Many, many years ago, when television technology was still somewhat crude, stations used still images to promote upcoming shows or events. Often they used slides that were simply projected to the screen. Of course, the need for these slides is long past but they remain a fascinating reminder of a simpler TV age. And so I was thrilled to come across a series of them for sale on eBay recently. According to the seller of these slides, they were used by NBC affiliate WRC-TV Channel 4, and were shown thanks to a piece of technology called a film chain. The film chain allows a station to convert a slide into an electronic signal and project it to a TV camera for broadcast. I'm not certain of the dates on these, but I suspect many of them are from the 1950s and '60s. I know the 1960s are in...
Rather than share the entire prime time schedule as I've done before, I want to share this fantastic, large newspaper ad touting NBC's prime time television lineup from the evening of September 21, 1973. This is the ad as printed in The Cincinnati Enquirer. Click on the ad for a larger version, and then let's talk about this greatness. Remember that visiting any of the Amazon show title links below will help me in keeping this site running! OK, first things first. I had never seen that NBC 73 logo before and it is glorious. If anyone has a color specimen please let me know. Now let's look at that lineup: 7:00 To Tell the Truth 7:30 The New Dating Game 8:00 Sanford and Son 8:30 The Girl with Something Extra 9:00 Needles and Pins 9:30 The Brian Keith Show
Here are the evening/prime time network TV listings for the Newburgh, NY market on Friday, July 3, 1970, as published by the The Evening News. As you might expect, the schedule was full of reruns on the eve of the July 4th holiday. Remember that visiting any of the Amazon show title links below will help me in keeping this site running! Channel 2 (CBS) 7:30 Get Smart - Smart and 99 mistaken for doctor and his nurse by hoodlums. (R) 8:00 He & She - Hollisters celebrate their sixth wedding anniversary by being remarried in gala fashion. (R) 8:30 Hogan's Heroes - Hogan and cronies staggered by urgent order from London. (R) 9:00 Ten Little Indians, Hugh O'Brian, Shirley Eaton (1964), suspense thriller Channel 4 (NBC) 7:30 The High Chaparral - Buck and Mano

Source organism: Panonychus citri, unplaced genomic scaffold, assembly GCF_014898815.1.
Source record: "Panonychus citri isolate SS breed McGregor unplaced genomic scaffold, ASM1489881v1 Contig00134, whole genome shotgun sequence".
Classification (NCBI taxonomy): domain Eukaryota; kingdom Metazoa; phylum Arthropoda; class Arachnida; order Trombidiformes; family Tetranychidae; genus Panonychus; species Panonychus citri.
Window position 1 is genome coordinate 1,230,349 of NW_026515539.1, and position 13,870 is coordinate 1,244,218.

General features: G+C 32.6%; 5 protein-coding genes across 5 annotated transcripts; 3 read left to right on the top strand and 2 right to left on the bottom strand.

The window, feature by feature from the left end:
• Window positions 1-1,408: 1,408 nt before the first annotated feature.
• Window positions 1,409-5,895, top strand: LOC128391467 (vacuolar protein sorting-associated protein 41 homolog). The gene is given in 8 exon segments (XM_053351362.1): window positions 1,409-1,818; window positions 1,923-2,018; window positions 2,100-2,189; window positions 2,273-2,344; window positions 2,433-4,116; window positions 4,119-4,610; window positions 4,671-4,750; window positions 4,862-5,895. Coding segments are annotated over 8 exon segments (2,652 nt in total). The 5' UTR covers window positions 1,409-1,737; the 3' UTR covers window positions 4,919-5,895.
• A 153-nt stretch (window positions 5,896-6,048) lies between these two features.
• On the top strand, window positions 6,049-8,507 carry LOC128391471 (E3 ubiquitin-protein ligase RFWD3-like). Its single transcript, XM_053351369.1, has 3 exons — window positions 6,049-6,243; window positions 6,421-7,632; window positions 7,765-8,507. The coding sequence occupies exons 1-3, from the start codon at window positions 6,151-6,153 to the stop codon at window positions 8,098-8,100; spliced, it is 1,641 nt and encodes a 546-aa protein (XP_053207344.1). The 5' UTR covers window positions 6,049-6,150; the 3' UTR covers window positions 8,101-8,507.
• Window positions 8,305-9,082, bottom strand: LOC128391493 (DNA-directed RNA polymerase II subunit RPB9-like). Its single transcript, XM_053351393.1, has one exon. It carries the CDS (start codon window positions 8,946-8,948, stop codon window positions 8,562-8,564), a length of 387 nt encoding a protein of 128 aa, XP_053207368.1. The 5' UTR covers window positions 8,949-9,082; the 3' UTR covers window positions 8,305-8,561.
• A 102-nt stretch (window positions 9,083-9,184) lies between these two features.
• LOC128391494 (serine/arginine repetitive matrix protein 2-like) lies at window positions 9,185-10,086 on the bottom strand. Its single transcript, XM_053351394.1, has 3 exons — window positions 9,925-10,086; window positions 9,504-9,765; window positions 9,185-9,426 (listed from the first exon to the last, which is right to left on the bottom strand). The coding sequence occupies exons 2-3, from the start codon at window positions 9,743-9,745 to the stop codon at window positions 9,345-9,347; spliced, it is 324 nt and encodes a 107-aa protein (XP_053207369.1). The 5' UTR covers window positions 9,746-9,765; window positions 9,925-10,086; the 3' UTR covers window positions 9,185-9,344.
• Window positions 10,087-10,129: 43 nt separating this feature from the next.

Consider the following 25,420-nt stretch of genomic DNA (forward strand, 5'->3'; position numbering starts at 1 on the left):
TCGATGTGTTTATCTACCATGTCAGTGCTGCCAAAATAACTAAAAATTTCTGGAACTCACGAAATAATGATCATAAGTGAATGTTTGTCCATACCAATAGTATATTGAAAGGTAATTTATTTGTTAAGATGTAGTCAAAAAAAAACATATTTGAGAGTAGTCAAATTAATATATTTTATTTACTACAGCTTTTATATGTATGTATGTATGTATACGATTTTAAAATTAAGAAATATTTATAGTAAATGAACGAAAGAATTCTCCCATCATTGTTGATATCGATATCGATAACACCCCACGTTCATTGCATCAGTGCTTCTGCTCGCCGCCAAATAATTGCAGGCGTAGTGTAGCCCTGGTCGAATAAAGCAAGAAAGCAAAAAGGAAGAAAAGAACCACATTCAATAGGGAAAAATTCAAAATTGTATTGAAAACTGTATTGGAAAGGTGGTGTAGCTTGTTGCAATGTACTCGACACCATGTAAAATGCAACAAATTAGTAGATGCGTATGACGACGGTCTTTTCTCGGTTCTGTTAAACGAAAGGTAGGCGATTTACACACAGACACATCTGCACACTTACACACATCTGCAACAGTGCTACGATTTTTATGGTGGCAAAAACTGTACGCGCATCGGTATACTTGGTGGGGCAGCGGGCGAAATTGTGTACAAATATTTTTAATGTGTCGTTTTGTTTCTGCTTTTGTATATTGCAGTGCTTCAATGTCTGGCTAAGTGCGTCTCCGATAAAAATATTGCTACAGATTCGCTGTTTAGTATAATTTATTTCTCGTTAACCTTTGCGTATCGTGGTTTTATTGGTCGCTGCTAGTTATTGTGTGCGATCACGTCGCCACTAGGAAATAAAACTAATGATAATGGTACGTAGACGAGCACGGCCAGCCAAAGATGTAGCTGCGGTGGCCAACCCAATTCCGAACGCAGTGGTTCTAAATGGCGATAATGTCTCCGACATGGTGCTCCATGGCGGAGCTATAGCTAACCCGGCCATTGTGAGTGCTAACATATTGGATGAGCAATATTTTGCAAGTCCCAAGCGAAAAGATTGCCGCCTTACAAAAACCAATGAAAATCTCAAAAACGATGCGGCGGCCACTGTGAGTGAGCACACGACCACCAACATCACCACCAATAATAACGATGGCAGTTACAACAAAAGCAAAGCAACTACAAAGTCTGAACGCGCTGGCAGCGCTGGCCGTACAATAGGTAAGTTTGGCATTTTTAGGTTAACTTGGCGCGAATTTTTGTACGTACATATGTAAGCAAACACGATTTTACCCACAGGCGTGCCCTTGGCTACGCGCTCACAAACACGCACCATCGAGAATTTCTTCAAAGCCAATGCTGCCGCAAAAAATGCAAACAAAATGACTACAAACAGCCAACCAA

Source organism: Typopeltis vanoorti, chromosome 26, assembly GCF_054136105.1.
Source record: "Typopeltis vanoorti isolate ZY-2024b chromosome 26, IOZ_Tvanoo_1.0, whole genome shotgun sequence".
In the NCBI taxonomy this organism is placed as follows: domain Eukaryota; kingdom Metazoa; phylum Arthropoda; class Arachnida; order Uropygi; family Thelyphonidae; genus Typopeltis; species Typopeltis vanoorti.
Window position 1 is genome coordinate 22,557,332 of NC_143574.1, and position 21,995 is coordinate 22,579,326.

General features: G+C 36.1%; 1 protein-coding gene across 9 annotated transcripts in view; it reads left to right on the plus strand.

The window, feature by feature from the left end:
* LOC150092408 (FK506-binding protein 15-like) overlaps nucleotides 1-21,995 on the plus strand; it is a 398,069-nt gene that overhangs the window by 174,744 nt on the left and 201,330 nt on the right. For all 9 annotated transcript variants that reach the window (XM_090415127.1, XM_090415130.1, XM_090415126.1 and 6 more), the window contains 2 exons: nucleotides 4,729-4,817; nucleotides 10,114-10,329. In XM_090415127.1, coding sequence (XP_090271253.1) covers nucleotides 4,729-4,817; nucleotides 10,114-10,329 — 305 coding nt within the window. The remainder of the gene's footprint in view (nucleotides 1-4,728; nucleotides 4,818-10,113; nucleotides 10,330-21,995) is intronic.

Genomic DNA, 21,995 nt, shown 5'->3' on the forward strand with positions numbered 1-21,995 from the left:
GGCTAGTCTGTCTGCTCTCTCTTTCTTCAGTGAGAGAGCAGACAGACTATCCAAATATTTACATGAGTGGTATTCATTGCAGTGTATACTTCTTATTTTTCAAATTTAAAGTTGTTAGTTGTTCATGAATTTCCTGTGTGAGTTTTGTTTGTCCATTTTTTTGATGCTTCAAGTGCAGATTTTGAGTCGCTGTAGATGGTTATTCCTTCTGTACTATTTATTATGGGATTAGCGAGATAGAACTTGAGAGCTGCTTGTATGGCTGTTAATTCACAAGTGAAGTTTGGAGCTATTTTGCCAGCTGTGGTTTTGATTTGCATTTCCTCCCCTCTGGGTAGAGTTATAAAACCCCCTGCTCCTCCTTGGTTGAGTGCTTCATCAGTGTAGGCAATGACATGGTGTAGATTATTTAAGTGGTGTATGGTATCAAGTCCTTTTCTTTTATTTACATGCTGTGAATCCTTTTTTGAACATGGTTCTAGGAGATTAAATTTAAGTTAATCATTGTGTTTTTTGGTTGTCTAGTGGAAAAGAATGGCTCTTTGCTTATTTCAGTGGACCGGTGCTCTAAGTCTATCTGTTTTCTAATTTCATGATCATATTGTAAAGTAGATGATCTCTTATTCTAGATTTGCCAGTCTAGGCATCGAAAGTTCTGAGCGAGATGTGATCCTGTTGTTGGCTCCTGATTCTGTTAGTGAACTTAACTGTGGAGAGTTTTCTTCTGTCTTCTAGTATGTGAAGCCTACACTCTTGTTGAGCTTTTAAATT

Here are the evening and prime time network TV listings for the Pittsburgh, PA market on Monday, June 9, 1980, as published by the Beaver County Times. As you might expect, the schedule was full of reruns, with a scheduled baseball game being one of the few pieces of original programming. Remember that visiting any of the Amazon show title links below will help me in keeping this site running! Channel 2 (CBS) 8:00 WKRP in Cincinnati - Everyone at the station is convinced Johnny has gone mad when he claims God talked to him. (R) 8:30 Channel to Pittsburgh - Host Marlynn Singleton 9:00 M*A*S*H - A critically injured patient faces permanent paralysis or death unless he is operated on within 20 minutes at the poorly equipped 4077th. (R) 9:30 House Calls - Amos arrange